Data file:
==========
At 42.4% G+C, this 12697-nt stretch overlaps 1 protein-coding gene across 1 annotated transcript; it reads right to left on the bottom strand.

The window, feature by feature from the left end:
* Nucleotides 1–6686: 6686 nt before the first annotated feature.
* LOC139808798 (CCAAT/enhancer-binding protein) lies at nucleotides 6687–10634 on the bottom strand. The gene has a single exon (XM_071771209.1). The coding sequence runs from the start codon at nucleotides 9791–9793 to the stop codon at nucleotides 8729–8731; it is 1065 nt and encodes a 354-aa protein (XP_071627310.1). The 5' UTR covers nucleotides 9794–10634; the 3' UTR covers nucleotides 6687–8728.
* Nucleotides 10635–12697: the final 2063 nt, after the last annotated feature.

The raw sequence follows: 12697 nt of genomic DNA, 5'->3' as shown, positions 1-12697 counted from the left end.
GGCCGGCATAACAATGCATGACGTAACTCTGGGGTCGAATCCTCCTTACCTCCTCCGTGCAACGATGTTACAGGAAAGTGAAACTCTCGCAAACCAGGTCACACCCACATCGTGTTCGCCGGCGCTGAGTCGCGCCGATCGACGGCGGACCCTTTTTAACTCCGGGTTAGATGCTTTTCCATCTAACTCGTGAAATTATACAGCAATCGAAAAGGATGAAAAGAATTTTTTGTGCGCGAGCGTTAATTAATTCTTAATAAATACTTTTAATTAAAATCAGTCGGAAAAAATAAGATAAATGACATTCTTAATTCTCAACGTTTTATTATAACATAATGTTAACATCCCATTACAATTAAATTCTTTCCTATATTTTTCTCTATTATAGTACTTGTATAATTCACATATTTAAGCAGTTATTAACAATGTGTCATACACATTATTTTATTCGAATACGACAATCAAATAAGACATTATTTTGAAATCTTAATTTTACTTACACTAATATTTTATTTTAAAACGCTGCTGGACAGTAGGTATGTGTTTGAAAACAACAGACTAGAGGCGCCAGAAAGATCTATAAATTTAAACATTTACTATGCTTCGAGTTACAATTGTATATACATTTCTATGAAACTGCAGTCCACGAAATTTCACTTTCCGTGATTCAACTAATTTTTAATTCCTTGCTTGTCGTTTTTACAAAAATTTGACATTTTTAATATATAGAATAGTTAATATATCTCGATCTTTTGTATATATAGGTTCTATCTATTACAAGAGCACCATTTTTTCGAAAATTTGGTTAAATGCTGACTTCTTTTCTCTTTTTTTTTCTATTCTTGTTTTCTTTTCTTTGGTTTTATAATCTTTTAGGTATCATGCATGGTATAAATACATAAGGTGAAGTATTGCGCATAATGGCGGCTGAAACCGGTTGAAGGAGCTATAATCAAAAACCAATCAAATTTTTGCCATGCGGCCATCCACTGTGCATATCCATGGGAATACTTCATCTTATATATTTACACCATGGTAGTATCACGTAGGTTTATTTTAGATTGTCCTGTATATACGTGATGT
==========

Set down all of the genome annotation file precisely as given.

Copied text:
At 42.4% G+C, this 12697-nt stretch overlaps 1 protein-coding gene across 1 annotated transcript; it reads right to left on the bottom strand.

The window, feature by feature from the left end:
* Nucleotides 1–6686: 6686 nt before the first annotated feature.
* LOC139808798 (CCAAT/enhancer-binding protein) lies at nucleotides 6687–10634 on the bottom strand. The gene has a single exon (XM_071771209.1). The coding sequence runs from the start codon at nucleotides 9791–9793 to the stop codon at nucleotides 8729–8731; it is 1065 nt and encodes a 354-aa protein (XP_071627310.1). The 5' UTR covers nucleotides 9794–10634; the 3' UTR covers nucleotides 6687–8728.
* Nucleotides 10635–12697: the final 2063 nt, after the last annotated feature.

The raw sequence follows: 12697 nt of genomic DNA, 5'->3' as shown, positions 1-12697 counted from the left end.
GGCCGGCATAACAATGCATGACGTAACTCTGGGGTCGAATCCTCCTTACCTCCTCCGTGCAACGATGTTACAGGAAAGTGAAACTCTCGCAAACCAGGTCACACCCACATCGTGTTCGCCGGCGCTGAGTCGCGCCGATCGACGGCGGACCCTTTTTAACTCCGGGTTAGATGCTTTTCCATCTAACTCGTGAAATTATACAGCAATCGAAAAGGATGAAAAGAATTTTTTGTGCGCGAGCGTTAATTAATTCTTAATAAATACTTTTAATTAAAATCAGTCGGAAAAAATAAGATAAATGACATTCTTAATTCTCAACGTTTTATTATAACATAATGTTAACATCCCATTACAATTAAATTCTTTCCTATATTTTTCTCTATTATAGTACTTGTATAATTCACATATTTAAGCAGTTATTAACAATGTGTCATACACATTATTTTATTCGAATACGACAATCAAATAAGACATTATTTTGAAATCTTAATTTTACTTACACTAATATTTTATTTTAAAACGCTGCTGGACAGTAGGTATGTGTTTGAAAACAACAGACTAGAGGCGCCAGAAAGATCTATAAATTTAAACATTTACTATGCTTCGAGTTACAATTGTATATACATTTCTATGAAACTGCAGTCCACGAAATTTCACTTTCCGTGATTCAACTAATTTTTAATTCCTTGCTTGTCGTTTTTACAAAAATTTGACATTTTTAATATATAGAATAGTTAATATATCTCGATCTTTTGTATATATAGGTTCTATCTATTACAAGAGCACCATTTTTTCGAAAATTTGGTTAAATGCTGACTTCTTTTCTCTTTTTTTTTCTATTCTTGTTTTCTTTTCTTTGGTTTTATAATCTTTTAGGTATCATGCATGGTATAAATACATAAGGTGAAGTATTGCGCATAATGGCGGCTGAAACCGGTTGAAGGAGCTATAATCAAAAACCAATCAAATTTTTGCCATGCGGCCATCCACTGTGCATATCCATGGGAATACTTCATCTTATATATTTACACCATGGTAGTATCACGTAGGTTTATTTTAGATTGTCCTGTATATACGTGATGT